Tiger prawns collected by women of the Sundarbans are a global delicacy, but collectors remain a neglected lot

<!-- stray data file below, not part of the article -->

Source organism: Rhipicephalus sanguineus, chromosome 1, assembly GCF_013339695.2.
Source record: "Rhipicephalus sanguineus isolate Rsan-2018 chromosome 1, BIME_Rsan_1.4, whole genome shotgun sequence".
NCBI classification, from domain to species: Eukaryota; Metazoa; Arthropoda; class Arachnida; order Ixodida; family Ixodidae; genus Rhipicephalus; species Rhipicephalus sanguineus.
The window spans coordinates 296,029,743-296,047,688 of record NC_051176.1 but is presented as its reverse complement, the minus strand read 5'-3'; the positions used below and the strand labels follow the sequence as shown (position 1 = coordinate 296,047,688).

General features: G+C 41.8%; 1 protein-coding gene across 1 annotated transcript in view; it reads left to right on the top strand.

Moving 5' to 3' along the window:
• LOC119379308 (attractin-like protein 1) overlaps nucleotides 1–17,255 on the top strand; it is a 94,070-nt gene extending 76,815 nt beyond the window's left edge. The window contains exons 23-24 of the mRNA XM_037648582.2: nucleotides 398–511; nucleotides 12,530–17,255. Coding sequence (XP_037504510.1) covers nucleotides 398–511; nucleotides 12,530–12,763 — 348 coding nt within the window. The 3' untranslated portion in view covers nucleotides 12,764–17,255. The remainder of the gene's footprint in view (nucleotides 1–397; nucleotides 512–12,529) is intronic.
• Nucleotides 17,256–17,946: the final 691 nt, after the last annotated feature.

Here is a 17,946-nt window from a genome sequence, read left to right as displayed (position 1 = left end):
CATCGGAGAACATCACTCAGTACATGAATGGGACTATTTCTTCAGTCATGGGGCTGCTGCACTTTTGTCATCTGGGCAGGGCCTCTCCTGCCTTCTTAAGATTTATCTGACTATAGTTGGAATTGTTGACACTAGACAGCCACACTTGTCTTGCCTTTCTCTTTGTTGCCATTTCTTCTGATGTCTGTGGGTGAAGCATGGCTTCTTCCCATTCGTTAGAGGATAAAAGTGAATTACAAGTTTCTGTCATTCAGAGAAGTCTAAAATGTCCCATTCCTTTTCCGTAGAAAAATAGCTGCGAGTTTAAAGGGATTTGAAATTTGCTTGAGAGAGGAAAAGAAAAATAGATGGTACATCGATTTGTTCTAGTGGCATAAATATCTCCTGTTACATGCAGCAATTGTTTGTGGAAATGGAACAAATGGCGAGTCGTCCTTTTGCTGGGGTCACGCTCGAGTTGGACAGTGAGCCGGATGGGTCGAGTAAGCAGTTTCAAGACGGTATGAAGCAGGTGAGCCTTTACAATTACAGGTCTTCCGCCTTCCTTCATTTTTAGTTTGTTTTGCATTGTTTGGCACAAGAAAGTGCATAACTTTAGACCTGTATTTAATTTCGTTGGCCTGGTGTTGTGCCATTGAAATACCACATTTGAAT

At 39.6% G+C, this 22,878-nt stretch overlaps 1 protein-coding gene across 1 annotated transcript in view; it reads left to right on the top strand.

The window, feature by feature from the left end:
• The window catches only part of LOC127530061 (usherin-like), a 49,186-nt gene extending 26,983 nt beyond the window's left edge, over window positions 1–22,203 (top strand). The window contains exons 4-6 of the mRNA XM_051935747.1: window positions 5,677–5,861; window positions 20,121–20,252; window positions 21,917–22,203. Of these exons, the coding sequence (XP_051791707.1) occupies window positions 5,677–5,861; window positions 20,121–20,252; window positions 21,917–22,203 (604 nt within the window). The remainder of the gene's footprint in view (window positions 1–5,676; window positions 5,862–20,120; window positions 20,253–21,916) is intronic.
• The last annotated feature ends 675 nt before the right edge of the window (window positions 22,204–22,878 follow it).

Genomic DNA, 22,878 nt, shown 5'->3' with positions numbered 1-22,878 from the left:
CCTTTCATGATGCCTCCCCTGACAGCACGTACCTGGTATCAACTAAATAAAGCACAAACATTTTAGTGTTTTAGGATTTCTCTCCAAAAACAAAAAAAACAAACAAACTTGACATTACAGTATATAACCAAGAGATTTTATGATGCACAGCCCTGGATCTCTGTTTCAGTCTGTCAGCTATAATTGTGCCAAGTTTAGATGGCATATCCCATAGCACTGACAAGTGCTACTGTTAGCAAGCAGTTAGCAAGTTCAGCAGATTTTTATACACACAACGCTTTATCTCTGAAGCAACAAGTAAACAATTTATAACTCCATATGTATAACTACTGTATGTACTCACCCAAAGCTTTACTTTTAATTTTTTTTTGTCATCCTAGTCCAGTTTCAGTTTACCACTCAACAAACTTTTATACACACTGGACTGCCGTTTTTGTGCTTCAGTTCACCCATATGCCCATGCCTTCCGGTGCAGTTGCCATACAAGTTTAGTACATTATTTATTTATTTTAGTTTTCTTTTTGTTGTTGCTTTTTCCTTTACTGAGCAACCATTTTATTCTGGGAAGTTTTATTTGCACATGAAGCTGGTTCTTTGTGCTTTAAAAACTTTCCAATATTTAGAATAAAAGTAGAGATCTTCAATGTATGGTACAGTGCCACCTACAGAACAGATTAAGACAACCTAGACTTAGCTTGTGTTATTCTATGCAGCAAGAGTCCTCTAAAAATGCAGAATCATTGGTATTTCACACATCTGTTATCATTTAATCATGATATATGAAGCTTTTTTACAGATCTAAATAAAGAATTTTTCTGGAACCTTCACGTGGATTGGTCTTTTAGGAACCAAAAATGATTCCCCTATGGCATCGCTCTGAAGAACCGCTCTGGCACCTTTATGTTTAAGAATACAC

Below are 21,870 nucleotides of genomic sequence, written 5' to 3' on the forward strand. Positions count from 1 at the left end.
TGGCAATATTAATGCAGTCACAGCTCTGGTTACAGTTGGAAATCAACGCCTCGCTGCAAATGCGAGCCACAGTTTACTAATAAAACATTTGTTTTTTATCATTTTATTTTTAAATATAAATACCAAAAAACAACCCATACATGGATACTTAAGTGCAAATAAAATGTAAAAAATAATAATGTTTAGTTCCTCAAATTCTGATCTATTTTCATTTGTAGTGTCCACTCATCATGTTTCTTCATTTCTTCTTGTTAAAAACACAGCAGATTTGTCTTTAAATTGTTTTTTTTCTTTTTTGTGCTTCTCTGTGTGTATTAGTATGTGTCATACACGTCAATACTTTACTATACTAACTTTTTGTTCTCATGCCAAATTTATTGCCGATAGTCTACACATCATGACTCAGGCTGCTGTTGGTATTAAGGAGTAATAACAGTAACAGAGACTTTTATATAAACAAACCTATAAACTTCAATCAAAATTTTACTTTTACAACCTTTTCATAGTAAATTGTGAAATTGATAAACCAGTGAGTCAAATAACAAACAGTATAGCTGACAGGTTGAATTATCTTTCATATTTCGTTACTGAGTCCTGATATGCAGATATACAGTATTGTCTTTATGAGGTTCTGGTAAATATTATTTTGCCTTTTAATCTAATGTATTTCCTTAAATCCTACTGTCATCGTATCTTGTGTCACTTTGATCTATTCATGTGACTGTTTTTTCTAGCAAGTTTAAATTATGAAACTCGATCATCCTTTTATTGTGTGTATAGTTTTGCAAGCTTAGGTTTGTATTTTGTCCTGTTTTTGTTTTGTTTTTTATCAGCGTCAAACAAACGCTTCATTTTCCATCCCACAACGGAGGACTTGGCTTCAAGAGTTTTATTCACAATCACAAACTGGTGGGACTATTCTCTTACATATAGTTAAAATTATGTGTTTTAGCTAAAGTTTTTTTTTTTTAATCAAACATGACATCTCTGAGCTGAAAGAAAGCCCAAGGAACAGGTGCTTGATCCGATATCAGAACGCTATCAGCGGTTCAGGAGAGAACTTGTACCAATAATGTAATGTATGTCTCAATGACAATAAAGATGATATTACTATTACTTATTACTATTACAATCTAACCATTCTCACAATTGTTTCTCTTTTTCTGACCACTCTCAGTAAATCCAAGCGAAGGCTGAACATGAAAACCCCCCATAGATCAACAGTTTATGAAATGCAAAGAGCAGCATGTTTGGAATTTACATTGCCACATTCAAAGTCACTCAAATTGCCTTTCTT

Editor's Note: The latest National Crime Records Bureau statistics show an 83% increase in crimes against women, with as many as 39 cases reported every hour across the country. There are several thousand more instances that go unreported. And yet, such felonious acts represent only a limited view of the manner in which women in this country must face brutality. In this series of reported pieces, Firstpost examines those societal forces that, while beyond the ambit of law, have the same deleterious effect on women as criminal acts. Read the series here. *** Sundarbans: The next time you order tiger prawns at a fancy restaurant, spare a thought for Asharani Mondal and her 12-year-old daughter. They are two among the nearly two lakh faceless women who collect prawns in the Sundarbans, enabling diners the world over enjoy this high-priced delicacy. Wading out at the crack of dawn in waist-deep saline water, a fishing net slung over her shoulder and her daughter swimming behind her, dragging the net to catch tiger prawn seedlings they call "meen", the 30-year-old is the sole breadwinner of her family, comprising an ailing husband and two children. Asharani has been a prawn collector for five years now. Asharani, 30, spends nearly six hours in the saline waters of the Sundarbans to collect prawn seedlings. Image Courtesy: 101Reporters/Atonu Choudhurri Every time they head out for their work, Asharani and her daughter risk encounters with crocodiles and tigers lurking on the waters' edge in the swamps of the Sundarbans — a cluster of tiny islands in the southern fringes of West Bengal's 24 Parganas district with a population of 45 lakh. They also risk illnesses such as skin cancer, vaginal infections and bone- and knee-related health issues from wading in highly saline water for around six hours every day. Asharani's neighbours Pratibha Das, 23, Bhadrosree Mondal, 60, and Champa Mondal, 17 — to name a few others — are all in the business of collecting prawn seedlings. Some of them have been in this line of work for 40 years now, earning Rs 300 to 400 a day. They use age-old knowledge of climatic conditions, the nature of the tide and the swirling water flow, which indicates which parts of the river would provide a decent catch. "We just pray for low tide as during this time, we get more prawn seedlings," Asharani said. "We eagerly wait for purnima (full moon) and amavas (new moon) days that mark the waxing and waning cycle of the moon. Collecting seedlings during these times brings us maximum catch." These women also make their own lightweight nets, or jaals. "It costs us around Rs 1,500 to Rs 2,000," said Pratibha. "We use lightweight jaal as collecting meen is a laborious and painstaking exercise. We even go out after dinner at times." Plethora of health issues, no hospital nearby Sitting on the dinghy or canoe, Asharani talks about the health problems caused by spending long hours in saline waters and mud. "I feel a constant burning sensation in my body," she said. "I also face certain gynaecological problems." Nearly all women in every household of the 45 blocks in the remote Sundarbans is involved in collecting tiger prawn seedlings. There is only one sub-divisional hospital 25 kilometers away from Basanti village, where Asharani and the others live, that they can visit for treatment. "I get sea fatigue and nausea, my limbs become motionless and numb at times. I also have to do the cooking, take care of my ailing husband and send two children to primary school. All of it takes a toll on my health," Asharani lamented. "Hundreds of people queue up for treatment at a small hospital that does not have proper equipment for checkups. The medical staff usually gives me painkillers. There is no permanent relief as healthcare officials are not experienced enough to treat our diseases. Women and children are always at the receiving end." Sharp drop in seedling prices "Meen dhora", as they call the practice, was once profitable. The price of a thousand seedlings, which was Rs 600 till two years ago, has dropped to Rs 200. But due to the lack of alternative means of earning and in the absence of an effective government programme to support them, these women are left with no choice. "In my more than 40 years of association with this work, I have seen the plight of family members of women who were killed by crocodiles while netting fish," said Bhadrosee Mondal. "Neither the government nor anyone else thinks of us. People only express pity." Bikarna Naskar, who runs NGO Surojyoti Sangha — the only NGO in the area that work on the education of the fisherfolk's children — explained that landless communities that had "struggled to eke out livings elsewhere" had made the Sundarbans their home. "Fishing became the only choice for them, but fishing in the creeks running through the mangroves exposes their lives to risks, with the female fishing community the most vulnerable," he said. "(West Bengal Chief Minister) Mamata Banerjee speaks of Kanyasree and Rupasree for the uplift of girls, but these are all a bluff. My NGO took up women's issues with the government but to no avail. The primary health centres at the village are run by quacks who have little knowledge about treating their diseases. The state government's efforts are limited to only announcing grand schemes." The Assessment of Ergonomic and Occupational Health-related Problems was a study carried out among the female prawn seed collectors of the Sundarbans on 60 randomly selected women in the profession and 60 female control subjects from the Sajenakhali and Sandeshkhali blocks. The study was carried out to evaluate and compare musculoskeletal disorders and physiological stress. It was found that most participants suffered from discomfort in the lower back (98 percent), knees (88 percent), shoulders (75 percent), ankles (70 percent) and feet (67 percent). Also, a 2013 study conducted in the Patharpratima block by the National Institute of Cholera and Enteric Diseases and international NGO Save the Children found that as much as 64 percent of the women in the Sundarbans were anaemic. Middlemen make a killing The biggest irony here is that bagda, or tiger prawns, are a big-ticket export item, earning West Bengal Rs 1,500 crore in foreign exchange. Sundarbans has the highest concentration of prawn hatcheries, and the middlemen who buy seedlings from these women make a killing. The seedlings these women collect are cultivated for four months, during which they grow before being sold in the wholesale markets of Canning, Barasat and Dhamakhali. The prawn collectors separate the tiger prawn seedlings from other tiny fish and collect them in small vessels. The remaining seedlings are dumped. Tiger prawns from the sea lay their eggs at embankments and at the roots of mangrove trees. When the eggs hatch, the tiny micro-seedlings are caught in fine nets and taken to hatcheries, and these tiger prawns fetch up to Rs 1,000 per kilogram in the market. Debabrata Mondal, a social worker and associate of Naskar, said the government has not carried out any in-depth investigation into the health hazards these women face. Environmentalists, too, have been raising this concern. "Nowhere in the world will you find such a community of the poor and suffering female fishing folk," said Santanu Chakravarty, an environmentalist and an expert on the ecology of the Sundarbans. The organisation head of local fishermen, Malay Das, said his association has raised the issue with the government in vain. Even though the government created a department to deal with the affairs of the Sundarbans, with a minister in charge of taking care of the developmental needs of the delta, little has changed for these fisherwomen. The tigers of the Sundarbans get more attention lavished on them. The author is a Kolkata-based freelance writer and a member of 101Reporters.com